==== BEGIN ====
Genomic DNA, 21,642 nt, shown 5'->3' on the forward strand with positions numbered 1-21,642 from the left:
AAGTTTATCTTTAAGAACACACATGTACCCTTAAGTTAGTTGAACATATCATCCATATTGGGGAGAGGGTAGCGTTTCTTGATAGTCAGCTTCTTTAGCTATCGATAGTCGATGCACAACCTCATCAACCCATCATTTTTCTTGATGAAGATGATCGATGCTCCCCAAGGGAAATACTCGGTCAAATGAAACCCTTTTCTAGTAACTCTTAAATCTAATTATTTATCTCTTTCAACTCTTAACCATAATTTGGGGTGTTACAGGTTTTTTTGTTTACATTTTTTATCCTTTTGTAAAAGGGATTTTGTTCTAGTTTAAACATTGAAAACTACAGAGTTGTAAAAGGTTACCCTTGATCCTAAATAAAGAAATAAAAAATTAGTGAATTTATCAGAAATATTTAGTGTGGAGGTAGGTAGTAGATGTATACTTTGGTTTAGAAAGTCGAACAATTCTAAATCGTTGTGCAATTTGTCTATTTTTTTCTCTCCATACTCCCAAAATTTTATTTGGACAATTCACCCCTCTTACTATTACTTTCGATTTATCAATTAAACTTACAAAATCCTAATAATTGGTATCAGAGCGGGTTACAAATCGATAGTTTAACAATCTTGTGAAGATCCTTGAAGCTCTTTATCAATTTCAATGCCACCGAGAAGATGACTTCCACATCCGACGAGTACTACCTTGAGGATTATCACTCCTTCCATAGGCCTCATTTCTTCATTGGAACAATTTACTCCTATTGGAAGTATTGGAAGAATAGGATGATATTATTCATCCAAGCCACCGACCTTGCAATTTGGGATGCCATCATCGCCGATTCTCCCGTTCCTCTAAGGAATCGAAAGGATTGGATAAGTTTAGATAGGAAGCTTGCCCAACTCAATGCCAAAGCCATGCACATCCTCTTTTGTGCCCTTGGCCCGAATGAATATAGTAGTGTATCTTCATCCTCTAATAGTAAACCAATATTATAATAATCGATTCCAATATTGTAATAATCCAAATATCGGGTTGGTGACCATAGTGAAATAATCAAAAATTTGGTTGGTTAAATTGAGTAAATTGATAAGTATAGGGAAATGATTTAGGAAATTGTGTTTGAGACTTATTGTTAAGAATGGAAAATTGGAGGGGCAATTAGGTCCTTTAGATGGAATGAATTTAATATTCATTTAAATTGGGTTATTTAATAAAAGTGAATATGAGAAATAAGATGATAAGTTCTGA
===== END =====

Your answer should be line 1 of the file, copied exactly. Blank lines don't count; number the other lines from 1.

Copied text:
Genomic DNA, 21,642 nt, shown 5'->3' on the forward strand with positions numbered 1-21,642 from the left: